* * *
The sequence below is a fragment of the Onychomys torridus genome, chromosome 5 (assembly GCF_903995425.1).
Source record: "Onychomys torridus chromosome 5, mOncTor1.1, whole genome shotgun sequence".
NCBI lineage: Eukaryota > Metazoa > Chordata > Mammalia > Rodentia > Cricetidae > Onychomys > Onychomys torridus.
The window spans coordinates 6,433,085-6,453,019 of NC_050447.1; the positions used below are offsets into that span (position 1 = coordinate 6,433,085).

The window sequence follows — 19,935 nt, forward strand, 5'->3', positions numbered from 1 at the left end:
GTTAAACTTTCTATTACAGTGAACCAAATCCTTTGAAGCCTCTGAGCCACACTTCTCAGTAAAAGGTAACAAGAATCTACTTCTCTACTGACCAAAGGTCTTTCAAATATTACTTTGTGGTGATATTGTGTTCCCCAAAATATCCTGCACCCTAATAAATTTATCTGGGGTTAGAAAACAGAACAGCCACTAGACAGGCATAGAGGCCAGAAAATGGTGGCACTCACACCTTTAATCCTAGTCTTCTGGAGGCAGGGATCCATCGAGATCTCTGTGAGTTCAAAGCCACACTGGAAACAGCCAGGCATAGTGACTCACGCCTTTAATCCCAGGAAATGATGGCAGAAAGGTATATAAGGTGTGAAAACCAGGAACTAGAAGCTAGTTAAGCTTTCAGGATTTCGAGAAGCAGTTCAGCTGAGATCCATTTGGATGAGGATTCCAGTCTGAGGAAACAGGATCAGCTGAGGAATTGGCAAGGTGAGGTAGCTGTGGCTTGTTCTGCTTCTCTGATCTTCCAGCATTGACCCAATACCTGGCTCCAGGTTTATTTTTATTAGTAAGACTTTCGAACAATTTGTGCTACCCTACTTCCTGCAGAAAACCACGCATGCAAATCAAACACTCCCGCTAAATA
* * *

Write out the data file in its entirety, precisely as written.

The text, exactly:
The sequence below is a fragment of the Onychomys torridus genome, chromosome 5 (assembly GCF_903995425.1).
Source record: "Onychomys torridus chromosome 5, mOncTor1.1, whole genome shotgun sequence".
NCBI lineage: Eukaryota > Metazoa > Chordata > Mammalia > Rodentia > Cricetidae > Onychomys > Onychomys torridus.
The window spans coordinates 6,433,085-6,453,019 of NC_050447.1; the positions used below are offsets into that span (position 1 = coordinate 6,433,085).

The window sequence follows — 19,935 nt, forward strand, 5'->3', positions numbered from 1 at the left end:
GTTAAACTTTCTATTACAGTGAACCAAATCCTTTGAAGCCTCTGAGCCACACTTCTCAGTAAAAGGTAACAAGAATCTACTTCTCTACTGACCAAAGGTCTTTCAAATATTACTTTGTGGTGATATTGTGTTCCCCAAAATATCCTGCACCCTAATAAATTTATCTGGGGTTAGAAAACAGAACAGCCACTAGACAGGCATAGAGGCCAGAAAATGGTGGCACTCACACCTTTAATCCTAGTCTTCTGGAGGCAGGGATCCATCGAGATCTCTGTGAGTTCAAAGCCACACTGGAAACAGCCAGGCATAGTGACTCACGCCTTTAATCCCAGGAAATGATGGCAGAAAGGTATATAAGGTGTGAAAACCAGGAACTAGAAGCTAGTTAAGCTTTCAGGATTTCGAGAAGCAGTTCAGCTGAGATCCATTTGGATGAGGATTCCAGTCTGAGGAAACAGGATCAGCTGAGGAATTGGCAAGGTGAGGTAGCTGTGGCTTGTTCTGCTTCTCTGATCTTCCAGCATTGACCCAATACCTGGCTCCAGGTTTATTTTTATTAGTAAGACTTTCGAACAATTTGTGCTACCCTACTTCCTGCAGAAAACCACGCATGCAAATCAAACACTCCCGCTAAATA